(a) Turkey (b) Persia (c) Palestine (d) the Persian Gulf
2. Human-Environment Interaction
What natural resource was discovered in the Middle East around this time? What effect did its discovery have on the region?
3. Make Inferences
List the ways foreign influence affected the Middle East in the 1920s.
Arabs were outraged by the European-controlled mandates set up at the Paris Peace Conference. During World War I, Arabs had helped the Allies against the Central Powers, especially the Ottoman empire. In return for their help, the Allies led the Arabs to believe that they would gain independence after the war. Instead, the Allies carved up the Ottoman lands, giving France mandates in Syria and Lebanon and Britain mandates in Palestine and Iraq. Later, Britain gave a large part of the Palestinian mandate, Trans-Jordan to Abdullah for a kingdom.
Arabs felt betrayed by the West—a feeling that has endured to this day. During the 1920s and 1930s, their anger erupted in frequent protests and revolts against Western imperialism. A major center of turmoil was the British mandate of Palestine. There, Arab nationalists and Jewish nationalists, known as Zionists, increasingly clashed.
How were many Middle Eastern states created after World War I?
The Problem of Palestine
Two Views of One Place
Posters encouraged visitors and settlers to go to Palestine. At the same time, Palestinian Arabs tried to limit Jewish settlement in the area.
The Arab-Israeli Conflict: A Brief History
Since Roman times, Jews had dreamed of returning to the land of Judea, or Israel. In 1897, Theodor Herzl (hurt sul) responded to growing anti-Semitism, or prejudice against Jewish people,in Europe by founding the modern Zionist movement. His goal was to rebuild a Jewish state in Palestine. Among other things, violent pogroms against Jews in Russia prompted thousands of them to migrate to Palestine. They joined the small Jewish community that had lived there since biblical times.
During World War I, the Allies made two conflicting sets of promises. First, they promised Arabs their own kingdoms in former Ottoman lands, including Palestine. Then, in 1917, the British attempted to win the support of European Jews by issuing the Balfour Declaration. In it, the British advocated the idea of setting up “a national home for the Jewish people” in Palestine. The declaration noted, however, that “nothing shall be done which may prejudice the civil and religious rights of existing non-Jewish communities in Palestine.” Those communities were Arab. The stage was thus set for conflict between Arab and Jewish nationalists.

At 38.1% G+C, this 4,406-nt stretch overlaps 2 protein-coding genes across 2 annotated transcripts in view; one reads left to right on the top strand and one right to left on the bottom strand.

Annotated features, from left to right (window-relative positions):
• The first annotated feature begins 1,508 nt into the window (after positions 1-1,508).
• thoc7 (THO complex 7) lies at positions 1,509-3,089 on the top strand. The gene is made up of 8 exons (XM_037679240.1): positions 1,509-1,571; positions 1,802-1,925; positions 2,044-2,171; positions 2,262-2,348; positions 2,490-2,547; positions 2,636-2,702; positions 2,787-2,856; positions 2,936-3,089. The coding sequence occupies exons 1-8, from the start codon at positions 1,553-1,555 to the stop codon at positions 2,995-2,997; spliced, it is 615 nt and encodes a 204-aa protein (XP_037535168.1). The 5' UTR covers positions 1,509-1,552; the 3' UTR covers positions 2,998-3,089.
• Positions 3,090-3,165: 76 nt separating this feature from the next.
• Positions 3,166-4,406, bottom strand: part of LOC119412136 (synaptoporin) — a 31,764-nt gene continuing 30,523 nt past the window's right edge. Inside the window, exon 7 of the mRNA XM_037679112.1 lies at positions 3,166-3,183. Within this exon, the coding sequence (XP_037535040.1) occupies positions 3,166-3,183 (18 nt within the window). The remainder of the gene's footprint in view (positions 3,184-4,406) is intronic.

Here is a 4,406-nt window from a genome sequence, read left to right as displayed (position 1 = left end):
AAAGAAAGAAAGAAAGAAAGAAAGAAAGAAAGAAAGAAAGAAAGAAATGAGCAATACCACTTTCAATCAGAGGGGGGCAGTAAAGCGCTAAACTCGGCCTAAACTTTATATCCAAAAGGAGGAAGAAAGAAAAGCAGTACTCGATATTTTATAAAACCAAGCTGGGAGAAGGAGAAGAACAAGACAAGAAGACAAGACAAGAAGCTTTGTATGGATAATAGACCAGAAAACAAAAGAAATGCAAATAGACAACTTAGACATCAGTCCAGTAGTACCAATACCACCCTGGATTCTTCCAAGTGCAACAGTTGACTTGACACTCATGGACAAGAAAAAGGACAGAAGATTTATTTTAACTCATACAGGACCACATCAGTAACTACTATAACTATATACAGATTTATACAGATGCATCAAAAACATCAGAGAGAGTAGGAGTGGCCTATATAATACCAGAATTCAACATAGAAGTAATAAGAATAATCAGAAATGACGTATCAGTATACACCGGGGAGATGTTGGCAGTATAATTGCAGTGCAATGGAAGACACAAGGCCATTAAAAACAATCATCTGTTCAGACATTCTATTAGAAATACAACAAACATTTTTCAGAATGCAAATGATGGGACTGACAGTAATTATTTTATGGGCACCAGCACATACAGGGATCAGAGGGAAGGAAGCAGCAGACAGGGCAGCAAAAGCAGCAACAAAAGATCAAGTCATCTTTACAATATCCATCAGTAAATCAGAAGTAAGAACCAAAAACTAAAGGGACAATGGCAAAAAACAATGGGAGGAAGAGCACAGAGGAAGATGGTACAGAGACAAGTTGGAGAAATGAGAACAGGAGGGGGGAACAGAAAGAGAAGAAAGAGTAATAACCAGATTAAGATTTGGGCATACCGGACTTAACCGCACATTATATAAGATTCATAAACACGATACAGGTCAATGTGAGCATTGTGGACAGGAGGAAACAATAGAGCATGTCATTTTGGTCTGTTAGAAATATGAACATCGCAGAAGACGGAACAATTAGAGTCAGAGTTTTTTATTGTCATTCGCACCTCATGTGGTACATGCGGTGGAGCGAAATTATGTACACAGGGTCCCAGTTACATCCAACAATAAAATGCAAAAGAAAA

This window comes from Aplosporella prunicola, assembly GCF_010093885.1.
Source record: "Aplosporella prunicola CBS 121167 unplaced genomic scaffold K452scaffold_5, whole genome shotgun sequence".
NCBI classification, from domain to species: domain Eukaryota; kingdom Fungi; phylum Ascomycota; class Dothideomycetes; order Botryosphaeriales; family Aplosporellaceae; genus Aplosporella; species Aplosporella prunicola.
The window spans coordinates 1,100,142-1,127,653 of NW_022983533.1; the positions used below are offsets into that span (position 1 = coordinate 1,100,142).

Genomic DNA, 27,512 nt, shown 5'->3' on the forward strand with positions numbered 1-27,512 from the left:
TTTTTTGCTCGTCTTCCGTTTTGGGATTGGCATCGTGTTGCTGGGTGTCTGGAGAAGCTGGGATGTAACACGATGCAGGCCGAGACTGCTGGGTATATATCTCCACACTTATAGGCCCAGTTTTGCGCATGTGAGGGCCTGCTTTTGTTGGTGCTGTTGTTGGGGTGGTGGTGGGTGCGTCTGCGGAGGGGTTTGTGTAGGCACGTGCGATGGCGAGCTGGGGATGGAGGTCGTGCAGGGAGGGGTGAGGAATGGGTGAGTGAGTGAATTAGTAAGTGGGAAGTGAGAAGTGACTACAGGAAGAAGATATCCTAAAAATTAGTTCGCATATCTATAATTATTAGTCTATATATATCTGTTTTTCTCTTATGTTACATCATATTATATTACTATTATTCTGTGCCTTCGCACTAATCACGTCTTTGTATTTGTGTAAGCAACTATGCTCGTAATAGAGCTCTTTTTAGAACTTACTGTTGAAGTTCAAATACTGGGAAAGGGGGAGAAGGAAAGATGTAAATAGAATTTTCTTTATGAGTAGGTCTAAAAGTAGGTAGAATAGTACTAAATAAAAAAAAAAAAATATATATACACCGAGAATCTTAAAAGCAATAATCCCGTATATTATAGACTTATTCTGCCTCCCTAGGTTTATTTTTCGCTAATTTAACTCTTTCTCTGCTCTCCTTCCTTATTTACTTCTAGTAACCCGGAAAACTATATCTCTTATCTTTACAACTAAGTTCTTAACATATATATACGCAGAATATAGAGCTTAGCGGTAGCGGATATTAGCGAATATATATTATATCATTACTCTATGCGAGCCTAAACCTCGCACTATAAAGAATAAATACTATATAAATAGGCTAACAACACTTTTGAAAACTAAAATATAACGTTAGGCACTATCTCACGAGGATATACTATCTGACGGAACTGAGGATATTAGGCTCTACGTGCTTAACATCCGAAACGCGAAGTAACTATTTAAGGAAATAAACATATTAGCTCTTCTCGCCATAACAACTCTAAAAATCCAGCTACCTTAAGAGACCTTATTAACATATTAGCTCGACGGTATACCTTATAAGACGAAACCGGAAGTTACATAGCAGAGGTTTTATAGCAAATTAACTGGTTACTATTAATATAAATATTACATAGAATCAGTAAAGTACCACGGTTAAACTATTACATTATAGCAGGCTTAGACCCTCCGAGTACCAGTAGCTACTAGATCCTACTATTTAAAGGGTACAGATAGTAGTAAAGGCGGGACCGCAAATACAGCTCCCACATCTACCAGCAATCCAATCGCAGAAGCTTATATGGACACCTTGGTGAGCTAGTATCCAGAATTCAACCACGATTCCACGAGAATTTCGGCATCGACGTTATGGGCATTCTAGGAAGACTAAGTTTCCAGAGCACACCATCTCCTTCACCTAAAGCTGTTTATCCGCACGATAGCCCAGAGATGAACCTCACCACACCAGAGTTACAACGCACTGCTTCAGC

advocated—(ad vuh kayt id) v. supported or favored
From 1919 to 1940, tens of thousands of Jews immigrated to Palestine due to the Zionist movement and the effects of anti-Semitism in Europe. Despite great hardships, Jewish settlers set up factories, built new towns, and established farming communities. At the same time, the Arab population almost doubled. Many were immigrants from nearby lands. As a result, Palestine's population included a changing mix of newcomers. The Jewish population, which was less than 60,000 in 1919, grew to about 400,000 in 1936, while the Muslim population increased from about 568,000 in 1919 to about 1 million in 1940.
At first, some Arabs welcomed the money and modern technical skills that the newcomers brought with them. But as more Jews moved to Palestine, tensions between the two groups developed. Jewish organizations tried to purchase as much land as they could, while Arabs sought to slow down or stop Jewish immigration. Religious differences between Jews and Arabs heightened tensions. Arabs attacked Jewish settlements, hoping to discourage settlers. The Jewish settlers established their own military defense force. For the rest of the century, Arab and Jews fought over the land that Arabs called Palestine and Jews called Israel.
Why did the Balfour Declaration produce problems in Palestine?
Chapter 18 References
The End of the British Empire, Cf. http://www.nationalarchives.gov.uk/education/empire/g3/default.htm
Video clips of Gandhi and other Indian leaders
The life of Gandhi
Find out more about African independence
The Arab-Israeli Conflict: A Brief History
Section 2 Preview
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Thursday: p. 557
How did Heisenberg's uncertainty principle challenge the Newtonian worldview?
Section 4 Assessment, #4